I grew up in a family that had a Sunday tradition, the alliterative “Silly Sunday Supper,” in which the fridge was cleared out and leftovers were eaten – anything went, and interesting food combinations were created out of necessity. The second Sunday in January is Sunday Supper Day. “Supper” is an interesting word: it originally designated a light evening meal after the main (lunch) meal of the day, which was “dinner.” Depending where you are, “supper” may have a local meaning. Either way, the day in January (January 9th this year) encourages people to gather with family – however you define/create it – and bond over a meal. Put the cellphone away, live in the moment, and connect with people and the food we eat.
As we mentioned in a previous post, the “Sunday Sauce” (an all-purpose red sauce) is big in some Italian-American families. On the popular show Jersey Shore, the cast members were known for sometimes hilarious, sometimes vicious in-fighting six days a week, but put aside their differences for a group meal on Sunday. As Mike “The Situation” Sorrentino told Vulture magazine: “Someone would set the table, and someone would make the salad, and we would all eat together and say grace. We came together [at] Sunday dinner and put our differences aside, and we always had differences.”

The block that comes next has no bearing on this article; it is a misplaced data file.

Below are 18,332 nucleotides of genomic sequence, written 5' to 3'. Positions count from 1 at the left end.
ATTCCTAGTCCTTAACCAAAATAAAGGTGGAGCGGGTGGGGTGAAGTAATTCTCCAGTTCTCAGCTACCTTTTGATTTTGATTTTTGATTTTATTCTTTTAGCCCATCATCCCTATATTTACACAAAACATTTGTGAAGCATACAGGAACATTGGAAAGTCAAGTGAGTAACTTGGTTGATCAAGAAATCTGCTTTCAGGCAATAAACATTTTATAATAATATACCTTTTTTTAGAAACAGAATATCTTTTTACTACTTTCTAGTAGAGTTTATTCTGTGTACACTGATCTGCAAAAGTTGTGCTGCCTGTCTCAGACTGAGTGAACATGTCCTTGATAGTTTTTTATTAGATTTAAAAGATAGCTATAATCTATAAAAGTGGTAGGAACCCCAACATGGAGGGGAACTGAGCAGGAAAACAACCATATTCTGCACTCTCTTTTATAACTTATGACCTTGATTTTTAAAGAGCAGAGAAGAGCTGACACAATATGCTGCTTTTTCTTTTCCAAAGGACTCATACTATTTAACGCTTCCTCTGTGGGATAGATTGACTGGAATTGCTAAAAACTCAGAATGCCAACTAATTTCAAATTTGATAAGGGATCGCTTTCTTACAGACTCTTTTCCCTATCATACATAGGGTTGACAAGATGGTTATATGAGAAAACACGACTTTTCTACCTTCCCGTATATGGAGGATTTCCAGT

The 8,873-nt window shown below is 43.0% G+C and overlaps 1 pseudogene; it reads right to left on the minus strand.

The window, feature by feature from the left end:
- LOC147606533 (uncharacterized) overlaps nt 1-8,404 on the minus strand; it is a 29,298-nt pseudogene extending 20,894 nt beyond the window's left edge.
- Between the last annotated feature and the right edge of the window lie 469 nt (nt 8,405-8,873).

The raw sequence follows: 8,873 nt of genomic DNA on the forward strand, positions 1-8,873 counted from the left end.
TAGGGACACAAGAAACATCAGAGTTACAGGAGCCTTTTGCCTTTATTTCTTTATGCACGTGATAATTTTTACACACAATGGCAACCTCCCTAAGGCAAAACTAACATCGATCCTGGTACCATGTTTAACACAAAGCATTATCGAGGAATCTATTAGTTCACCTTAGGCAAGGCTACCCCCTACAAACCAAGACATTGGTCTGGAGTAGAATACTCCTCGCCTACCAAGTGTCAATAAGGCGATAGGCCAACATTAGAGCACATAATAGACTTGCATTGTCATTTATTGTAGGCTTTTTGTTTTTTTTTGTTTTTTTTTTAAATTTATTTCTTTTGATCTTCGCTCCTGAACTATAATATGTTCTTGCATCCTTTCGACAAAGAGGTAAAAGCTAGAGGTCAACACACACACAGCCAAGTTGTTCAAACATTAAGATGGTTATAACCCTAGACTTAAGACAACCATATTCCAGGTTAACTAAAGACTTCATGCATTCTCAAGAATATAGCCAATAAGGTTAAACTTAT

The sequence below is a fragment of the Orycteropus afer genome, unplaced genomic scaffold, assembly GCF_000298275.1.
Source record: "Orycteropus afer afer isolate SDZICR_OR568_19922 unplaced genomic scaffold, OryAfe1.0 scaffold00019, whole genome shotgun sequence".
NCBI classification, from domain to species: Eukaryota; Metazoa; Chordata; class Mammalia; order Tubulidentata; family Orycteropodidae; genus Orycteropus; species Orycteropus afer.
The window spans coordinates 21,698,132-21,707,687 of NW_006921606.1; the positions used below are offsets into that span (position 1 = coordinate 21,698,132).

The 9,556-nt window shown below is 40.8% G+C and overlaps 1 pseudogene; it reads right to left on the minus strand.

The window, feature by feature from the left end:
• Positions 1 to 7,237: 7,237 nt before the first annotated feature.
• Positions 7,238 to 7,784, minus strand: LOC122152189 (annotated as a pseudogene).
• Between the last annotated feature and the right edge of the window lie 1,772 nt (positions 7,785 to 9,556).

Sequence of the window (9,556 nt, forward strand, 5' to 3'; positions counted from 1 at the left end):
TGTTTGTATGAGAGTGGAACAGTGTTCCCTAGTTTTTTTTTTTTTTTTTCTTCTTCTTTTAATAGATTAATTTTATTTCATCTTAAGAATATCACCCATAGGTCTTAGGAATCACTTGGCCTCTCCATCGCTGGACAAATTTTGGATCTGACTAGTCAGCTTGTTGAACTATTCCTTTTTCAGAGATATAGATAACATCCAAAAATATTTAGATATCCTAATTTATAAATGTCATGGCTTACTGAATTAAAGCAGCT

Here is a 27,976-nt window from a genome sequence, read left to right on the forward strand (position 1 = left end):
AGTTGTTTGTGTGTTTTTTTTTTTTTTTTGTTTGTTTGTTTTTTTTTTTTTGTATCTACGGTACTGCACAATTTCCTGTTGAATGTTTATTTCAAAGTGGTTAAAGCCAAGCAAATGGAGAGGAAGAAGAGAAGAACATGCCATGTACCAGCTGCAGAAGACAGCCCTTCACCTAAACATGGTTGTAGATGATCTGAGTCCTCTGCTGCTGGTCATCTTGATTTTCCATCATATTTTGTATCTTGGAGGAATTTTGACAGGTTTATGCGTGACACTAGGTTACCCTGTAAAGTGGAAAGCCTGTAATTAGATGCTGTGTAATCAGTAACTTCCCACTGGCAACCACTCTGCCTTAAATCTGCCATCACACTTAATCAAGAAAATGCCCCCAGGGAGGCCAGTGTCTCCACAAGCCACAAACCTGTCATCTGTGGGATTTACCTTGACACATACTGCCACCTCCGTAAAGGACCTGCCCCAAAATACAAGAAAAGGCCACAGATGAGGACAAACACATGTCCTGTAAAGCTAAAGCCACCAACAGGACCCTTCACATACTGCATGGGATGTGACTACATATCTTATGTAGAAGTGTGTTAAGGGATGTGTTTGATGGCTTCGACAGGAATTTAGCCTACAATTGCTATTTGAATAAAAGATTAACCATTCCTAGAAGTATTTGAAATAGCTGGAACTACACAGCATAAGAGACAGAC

Though The Situation is often discussed as a cartoonish character, he makes a good point: differences always exist, but the opportunity to have sustenance in common and good, old-fashioned discussion over a meal always exists, too. In a world divided by many differences – from the major to the minor – one thing people still have in common is the need to eat and the socialization that goes along with it. In the 1992 war film A Midnight Clear, about World War 2, a touching scene involves a snowball fight between the Germans and Americans on Christmas, after intense fighting. Differences were put aside, at least temporarily.
Bex Kitchen is all about bringing people together over food. Chef Becky has seen food bring people together: at wakes (including an Irish wake), weddings where people didn’t get along outside the event, and cancer survivors’ celebratory dinners. Food is often a symbolic way to heal wounds, move on from things, and nourish for life events: moving, celebrating, marking the passage of time – not just basic nourishment. The Chef has even noticed a trend in the corporate world to have employees attend small, intimate, catered gatherings in order to foster connection and discussion away from the impersonalness of email and business.
If you want to have an event to bring folks together, leave the work to Bex: from planning to the actual event, from soup to nuts, Bex delivers simple, healthy, high-quality food.
It’s all about the bite.